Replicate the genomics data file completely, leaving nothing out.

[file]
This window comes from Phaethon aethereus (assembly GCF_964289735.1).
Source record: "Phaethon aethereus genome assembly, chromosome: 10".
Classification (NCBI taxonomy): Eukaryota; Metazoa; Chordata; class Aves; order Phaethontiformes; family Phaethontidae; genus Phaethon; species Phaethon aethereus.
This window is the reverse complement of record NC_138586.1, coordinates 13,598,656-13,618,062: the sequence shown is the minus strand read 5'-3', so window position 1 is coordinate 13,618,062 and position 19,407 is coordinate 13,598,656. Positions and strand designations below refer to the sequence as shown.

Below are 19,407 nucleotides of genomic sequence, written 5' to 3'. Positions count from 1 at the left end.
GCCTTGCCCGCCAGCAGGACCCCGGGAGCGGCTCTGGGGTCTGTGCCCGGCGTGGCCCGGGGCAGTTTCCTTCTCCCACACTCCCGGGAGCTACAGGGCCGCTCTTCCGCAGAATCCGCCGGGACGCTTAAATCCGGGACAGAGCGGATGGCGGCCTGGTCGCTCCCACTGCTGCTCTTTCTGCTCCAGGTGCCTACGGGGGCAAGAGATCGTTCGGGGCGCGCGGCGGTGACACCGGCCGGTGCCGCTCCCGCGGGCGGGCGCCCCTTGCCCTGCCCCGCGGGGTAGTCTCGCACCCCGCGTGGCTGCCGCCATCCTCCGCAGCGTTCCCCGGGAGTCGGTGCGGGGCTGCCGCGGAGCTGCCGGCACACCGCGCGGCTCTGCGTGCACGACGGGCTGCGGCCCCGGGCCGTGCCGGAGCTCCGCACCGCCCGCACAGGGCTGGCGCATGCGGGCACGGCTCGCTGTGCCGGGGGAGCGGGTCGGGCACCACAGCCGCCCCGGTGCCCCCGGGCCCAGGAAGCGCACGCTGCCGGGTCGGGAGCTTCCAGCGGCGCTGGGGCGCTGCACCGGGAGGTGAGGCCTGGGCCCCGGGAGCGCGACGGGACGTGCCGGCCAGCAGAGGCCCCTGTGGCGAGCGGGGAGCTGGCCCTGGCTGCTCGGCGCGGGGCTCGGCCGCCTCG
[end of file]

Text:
This window comes from Phaethon aethereus (assembly GCF_964289735.1).
Source record: "Phaethon aethereus genome assembly, chromosome: 10".
Classification (NCBI taxonomy): Eukaryota; Metazoa; Chordata; class Aves; order Phaethontiformes; family Phaethontidae; genus Phaethon; species Phaethon aethereus.
This window is the reverse complement of record NC_138586.1, coordinates 13,598,656-13,618,062: the sequence shown is the minus strand read 5'-3', so window position 1 is coordinate 13,618,062 and position 19,407 is coordinate 13,598,656. Positions and strand designations below refer to the sequence as shown.

Below are 19,407 nucleotides of genomic sequence, written 5' to 3'. Positions count from 1 at the left end.
GCCTTGCCCGCCAGCAGGACCCCGGGAGCGGCTCTGGGGTCTGTGCCCGGCGTGGCCCGGGGCAGTTTCCTTCTCCCACACTCCCGGGAGCTACAGGGCCGCTCTTCCGCAGAATCCGCCGGGACGCTTAAATCCGGGACAGAGCGGATGGCGGCCTGGTCGCTCCCACTGCTGCTCTTTCTGCTCCAGGTGCCTACGGGGGCAAGAGATCGTTCGGGGCGCGCGGCGGTGACACCGGCCGGTGCCGCTCCCGCGGGCGGGCGCCCCTTGCCCTGCCCCGCGGGGTAGTCTCGCACCCCGCGTGGCTGCCGCCATCCTCCGCAGCGTTCCCCGGGAGTCGGTGCGGGGCTGCCGCGGAGCTGCCGGCACACCGCGCGGCTCTGCGTGCACGACGGGCTGCGGCCCCGGGCCGTGCCGGAGCTCCGCACCGCCCGCACAGGGCTGGCGCATGCGGGCACGGCTCGCTGTGCCGGGGGAGCGGGTCGGGCACCACAGCCGCCCCGGTGCCCCCGGGCCCAGGAAGCGCACGCTGCCGGGTCGGGAGCTTCCAGCGGCGCTGGGGCGCTGCACCGGGAGGTGAGGCCTGGGCCCCGGGAGCGCGACGGGACGTGCCGGCCAGCAGAGGCCCCTGTGGCGAGCGGGGAGCTGGCCCTGGCTGCTCGGCGCGGGGCTCGGCCGCCTCG